US Fish & Wildlife Service



Date of this Version



U.S. Fish and Wildlife Service Division of Migratory Bird Management (January 2002)


What is the Migratory Bird Treaty Act?

The Migratory Bird Treaty Act (MBTA)is the primary legislation in the U.S. established to conserve migratory birds. Under the MBTA, no one may take, possess, import, export, transport, sell, purchase, barter, or offer for sale, purchase, or barter, any migratory bird, or the parts, nests, or eggs of such a bird except under the terms of a valid permit issued pursuant to Federal regulations. The MBTA convers migratory bird species protected under four international treaties between the U.S. and Canada, Mexico, Japan, and Russia. All but a few of the bird species natural occurring in the U.S. are protected under the Act.

What are Migratory Bird Permits?

The MBTA greatly restricts what activities may be undertaken involving migratory birds. However, the Act also provides that the U.S. Fish and Wildlife Service may issue permits authorizing otherwise prohibited activities for scientific, educational, cultural, and other purposes. Pursuant to this provision, the Service issues permits to qualified applicants for the following activities involving migratory birds:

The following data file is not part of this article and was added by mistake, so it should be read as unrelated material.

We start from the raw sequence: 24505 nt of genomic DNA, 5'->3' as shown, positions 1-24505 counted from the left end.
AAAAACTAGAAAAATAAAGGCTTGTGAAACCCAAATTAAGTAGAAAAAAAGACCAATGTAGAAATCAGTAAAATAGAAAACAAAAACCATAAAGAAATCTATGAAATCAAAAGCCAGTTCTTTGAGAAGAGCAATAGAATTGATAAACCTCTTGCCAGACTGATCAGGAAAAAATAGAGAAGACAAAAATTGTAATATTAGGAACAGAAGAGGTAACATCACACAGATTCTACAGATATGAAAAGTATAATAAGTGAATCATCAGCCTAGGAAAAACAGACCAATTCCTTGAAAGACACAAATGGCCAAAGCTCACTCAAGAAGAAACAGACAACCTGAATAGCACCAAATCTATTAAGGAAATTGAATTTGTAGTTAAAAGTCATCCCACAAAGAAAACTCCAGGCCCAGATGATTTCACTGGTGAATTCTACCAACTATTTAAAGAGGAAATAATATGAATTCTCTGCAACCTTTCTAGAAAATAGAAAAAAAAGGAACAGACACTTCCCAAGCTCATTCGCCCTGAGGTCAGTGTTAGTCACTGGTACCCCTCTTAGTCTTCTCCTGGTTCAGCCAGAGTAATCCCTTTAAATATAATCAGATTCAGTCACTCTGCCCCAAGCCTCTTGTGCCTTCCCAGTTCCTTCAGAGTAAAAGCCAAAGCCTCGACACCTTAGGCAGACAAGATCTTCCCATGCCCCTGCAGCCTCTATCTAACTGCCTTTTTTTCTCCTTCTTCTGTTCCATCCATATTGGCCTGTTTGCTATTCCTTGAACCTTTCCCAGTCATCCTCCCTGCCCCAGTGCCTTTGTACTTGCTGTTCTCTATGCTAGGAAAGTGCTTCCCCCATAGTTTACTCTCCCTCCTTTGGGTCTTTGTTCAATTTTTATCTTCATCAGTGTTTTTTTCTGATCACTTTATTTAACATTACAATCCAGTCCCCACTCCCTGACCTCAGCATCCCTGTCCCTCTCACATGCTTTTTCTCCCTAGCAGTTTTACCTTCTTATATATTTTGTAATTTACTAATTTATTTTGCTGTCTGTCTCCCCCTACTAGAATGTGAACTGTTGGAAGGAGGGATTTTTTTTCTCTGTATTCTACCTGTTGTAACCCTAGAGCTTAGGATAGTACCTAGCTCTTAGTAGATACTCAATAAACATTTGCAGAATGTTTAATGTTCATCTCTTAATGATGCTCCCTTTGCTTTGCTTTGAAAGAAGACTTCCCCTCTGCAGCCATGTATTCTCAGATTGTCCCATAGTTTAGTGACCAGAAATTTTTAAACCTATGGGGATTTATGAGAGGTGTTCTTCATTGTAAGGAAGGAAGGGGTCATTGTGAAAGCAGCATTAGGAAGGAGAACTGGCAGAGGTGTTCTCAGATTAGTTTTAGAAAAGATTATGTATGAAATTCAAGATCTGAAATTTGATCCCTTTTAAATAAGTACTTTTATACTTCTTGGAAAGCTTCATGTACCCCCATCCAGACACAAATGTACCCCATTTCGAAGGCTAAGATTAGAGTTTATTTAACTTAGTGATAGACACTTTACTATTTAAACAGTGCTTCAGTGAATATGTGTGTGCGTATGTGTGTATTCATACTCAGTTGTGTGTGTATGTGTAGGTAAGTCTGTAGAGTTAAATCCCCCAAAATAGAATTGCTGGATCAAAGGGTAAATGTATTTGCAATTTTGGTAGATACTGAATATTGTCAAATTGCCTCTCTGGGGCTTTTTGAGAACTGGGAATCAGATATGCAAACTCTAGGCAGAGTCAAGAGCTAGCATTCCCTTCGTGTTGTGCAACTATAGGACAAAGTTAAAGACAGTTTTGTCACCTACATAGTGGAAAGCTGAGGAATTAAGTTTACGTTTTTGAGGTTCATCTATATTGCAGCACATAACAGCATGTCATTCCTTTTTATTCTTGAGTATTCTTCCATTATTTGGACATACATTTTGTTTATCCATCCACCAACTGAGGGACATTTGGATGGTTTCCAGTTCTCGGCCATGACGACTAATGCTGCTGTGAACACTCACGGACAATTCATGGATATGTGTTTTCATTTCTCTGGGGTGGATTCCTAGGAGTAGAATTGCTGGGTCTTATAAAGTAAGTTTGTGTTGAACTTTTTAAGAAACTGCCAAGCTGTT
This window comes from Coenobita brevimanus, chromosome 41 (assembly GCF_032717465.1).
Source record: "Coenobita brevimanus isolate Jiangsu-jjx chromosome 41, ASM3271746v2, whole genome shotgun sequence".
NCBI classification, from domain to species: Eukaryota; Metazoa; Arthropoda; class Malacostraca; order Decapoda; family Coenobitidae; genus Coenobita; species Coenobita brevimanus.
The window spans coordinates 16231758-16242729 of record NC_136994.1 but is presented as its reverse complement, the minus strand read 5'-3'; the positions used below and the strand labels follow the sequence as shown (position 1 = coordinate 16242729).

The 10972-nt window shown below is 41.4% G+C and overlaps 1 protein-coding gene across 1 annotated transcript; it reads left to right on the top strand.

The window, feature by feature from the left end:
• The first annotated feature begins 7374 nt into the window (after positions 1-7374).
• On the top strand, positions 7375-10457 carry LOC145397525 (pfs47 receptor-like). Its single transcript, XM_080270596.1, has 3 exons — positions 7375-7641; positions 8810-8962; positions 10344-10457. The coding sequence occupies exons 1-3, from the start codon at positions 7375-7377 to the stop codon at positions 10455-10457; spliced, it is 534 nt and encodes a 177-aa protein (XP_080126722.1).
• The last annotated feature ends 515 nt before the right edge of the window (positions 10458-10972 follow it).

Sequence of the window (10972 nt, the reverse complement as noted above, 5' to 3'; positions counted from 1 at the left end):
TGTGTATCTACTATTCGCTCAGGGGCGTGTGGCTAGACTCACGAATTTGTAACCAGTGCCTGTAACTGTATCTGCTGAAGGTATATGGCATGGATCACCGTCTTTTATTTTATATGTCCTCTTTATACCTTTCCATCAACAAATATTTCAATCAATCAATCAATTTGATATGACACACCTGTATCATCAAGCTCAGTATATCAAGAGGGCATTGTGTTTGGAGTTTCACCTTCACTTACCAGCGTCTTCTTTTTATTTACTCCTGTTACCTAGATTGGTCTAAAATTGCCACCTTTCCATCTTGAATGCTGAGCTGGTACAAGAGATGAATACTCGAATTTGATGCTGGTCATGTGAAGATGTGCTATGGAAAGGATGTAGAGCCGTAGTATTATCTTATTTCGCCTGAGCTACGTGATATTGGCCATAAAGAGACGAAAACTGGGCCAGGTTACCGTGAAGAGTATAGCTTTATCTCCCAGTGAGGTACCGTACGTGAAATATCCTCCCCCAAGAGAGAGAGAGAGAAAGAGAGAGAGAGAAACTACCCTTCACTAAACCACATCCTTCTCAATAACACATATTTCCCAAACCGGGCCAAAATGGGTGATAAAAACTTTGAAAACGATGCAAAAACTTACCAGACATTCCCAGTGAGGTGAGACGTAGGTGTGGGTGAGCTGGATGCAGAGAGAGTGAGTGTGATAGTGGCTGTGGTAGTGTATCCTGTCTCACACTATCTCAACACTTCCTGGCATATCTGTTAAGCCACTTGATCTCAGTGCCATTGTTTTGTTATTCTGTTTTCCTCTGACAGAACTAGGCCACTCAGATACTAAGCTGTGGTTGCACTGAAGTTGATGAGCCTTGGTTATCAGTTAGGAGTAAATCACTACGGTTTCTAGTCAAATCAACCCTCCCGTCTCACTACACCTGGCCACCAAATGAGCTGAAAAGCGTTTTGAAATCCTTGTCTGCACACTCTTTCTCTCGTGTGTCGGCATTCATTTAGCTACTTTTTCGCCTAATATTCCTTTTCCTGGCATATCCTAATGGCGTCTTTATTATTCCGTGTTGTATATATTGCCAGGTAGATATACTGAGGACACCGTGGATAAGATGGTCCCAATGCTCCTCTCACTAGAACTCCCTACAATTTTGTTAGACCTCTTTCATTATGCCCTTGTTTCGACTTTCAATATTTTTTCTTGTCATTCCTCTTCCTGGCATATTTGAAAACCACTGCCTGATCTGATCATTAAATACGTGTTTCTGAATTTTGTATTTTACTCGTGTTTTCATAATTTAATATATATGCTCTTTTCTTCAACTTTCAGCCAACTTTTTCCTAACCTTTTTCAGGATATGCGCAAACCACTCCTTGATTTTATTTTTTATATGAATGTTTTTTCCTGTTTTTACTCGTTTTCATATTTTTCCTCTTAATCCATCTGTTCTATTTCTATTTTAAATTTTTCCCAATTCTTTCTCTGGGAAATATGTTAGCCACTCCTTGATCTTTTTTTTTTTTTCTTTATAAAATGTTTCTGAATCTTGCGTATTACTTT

Import/Export. Permits are issued to authorize the import and export of migratory birds and their parts, nests and eggs. (Certain permit exceptions apply to lawfully taken game birds).

Scientific Collecting. Permits are issued to individuals collecting migratory birds on behalf of scientific institutions and agencies for educational and/or scientific purposes.

Taxidermy. Permits are issued to qualified individuals to mount or otherwise perform taxidermy services on migratory birds, their parts, nests or eggs, belonging to someone else.

Waterfowl Sale and Disposal. Although a permit is not required to possess properly marked captive-bred waterfowl or their eggs, a permit is necessary to engage in the sale or transfer of such birds. Properly marked captive-bred mallard ducks are an exception, requiring no permit to sell, buy or keep.

Falconry. Permits are issued to individuals engaging in falconry, which is the art of training raptors for pursuit of game and the sport of hunting with raptors.

Raptor Propagation. Permits are issued to qualified individuals and institutions breeding raptors for falconry and conservation purposes.

Depredation permits. Permits are issued to take, possess, or transport migratory birds for damage control purposes, such as protection of personal or public property or for human health or safety reasons.

Special Purpose. Permits are issued where the applicant demonstrates a legitimate purpose not otherwise provided for by any standard permit.